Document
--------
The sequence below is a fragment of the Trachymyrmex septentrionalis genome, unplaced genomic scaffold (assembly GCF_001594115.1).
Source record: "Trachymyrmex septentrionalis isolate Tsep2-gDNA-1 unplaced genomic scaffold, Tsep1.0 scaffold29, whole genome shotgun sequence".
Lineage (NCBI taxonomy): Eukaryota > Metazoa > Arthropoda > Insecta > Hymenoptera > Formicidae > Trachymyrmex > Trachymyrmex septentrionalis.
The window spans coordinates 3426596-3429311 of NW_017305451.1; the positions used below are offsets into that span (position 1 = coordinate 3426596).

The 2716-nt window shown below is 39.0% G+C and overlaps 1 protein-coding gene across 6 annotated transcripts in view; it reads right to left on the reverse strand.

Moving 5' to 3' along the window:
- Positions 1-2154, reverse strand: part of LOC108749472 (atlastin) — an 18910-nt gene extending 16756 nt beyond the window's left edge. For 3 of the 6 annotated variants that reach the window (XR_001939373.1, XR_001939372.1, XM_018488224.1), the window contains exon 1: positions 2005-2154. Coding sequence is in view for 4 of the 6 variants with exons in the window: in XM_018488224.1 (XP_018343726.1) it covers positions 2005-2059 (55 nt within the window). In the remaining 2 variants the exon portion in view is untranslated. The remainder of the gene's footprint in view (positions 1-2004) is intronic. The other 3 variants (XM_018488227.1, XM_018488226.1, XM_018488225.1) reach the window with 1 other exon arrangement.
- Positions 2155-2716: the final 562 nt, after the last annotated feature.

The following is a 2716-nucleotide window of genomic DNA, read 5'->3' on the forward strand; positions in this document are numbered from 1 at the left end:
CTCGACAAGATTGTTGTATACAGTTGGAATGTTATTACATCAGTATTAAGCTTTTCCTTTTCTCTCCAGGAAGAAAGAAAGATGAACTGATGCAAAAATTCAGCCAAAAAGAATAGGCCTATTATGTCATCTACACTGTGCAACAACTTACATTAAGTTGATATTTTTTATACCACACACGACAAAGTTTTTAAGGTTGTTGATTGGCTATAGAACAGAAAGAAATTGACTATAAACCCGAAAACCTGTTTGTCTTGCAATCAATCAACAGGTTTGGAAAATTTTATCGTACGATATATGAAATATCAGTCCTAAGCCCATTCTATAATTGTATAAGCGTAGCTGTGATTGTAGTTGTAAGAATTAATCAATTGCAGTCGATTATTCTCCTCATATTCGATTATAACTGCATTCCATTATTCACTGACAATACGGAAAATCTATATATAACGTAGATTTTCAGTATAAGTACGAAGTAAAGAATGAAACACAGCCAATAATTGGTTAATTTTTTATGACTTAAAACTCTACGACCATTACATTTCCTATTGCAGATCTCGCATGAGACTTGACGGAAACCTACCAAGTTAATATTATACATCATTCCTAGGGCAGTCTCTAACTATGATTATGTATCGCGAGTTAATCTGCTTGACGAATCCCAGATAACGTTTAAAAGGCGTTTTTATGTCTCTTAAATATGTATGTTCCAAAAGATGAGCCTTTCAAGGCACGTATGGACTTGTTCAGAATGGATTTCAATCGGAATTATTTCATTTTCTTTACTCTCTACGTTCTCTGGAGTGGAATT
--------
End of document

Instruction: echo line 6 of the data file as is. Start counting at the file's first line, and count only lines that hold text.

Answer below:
Moving 5' to 3' along the window: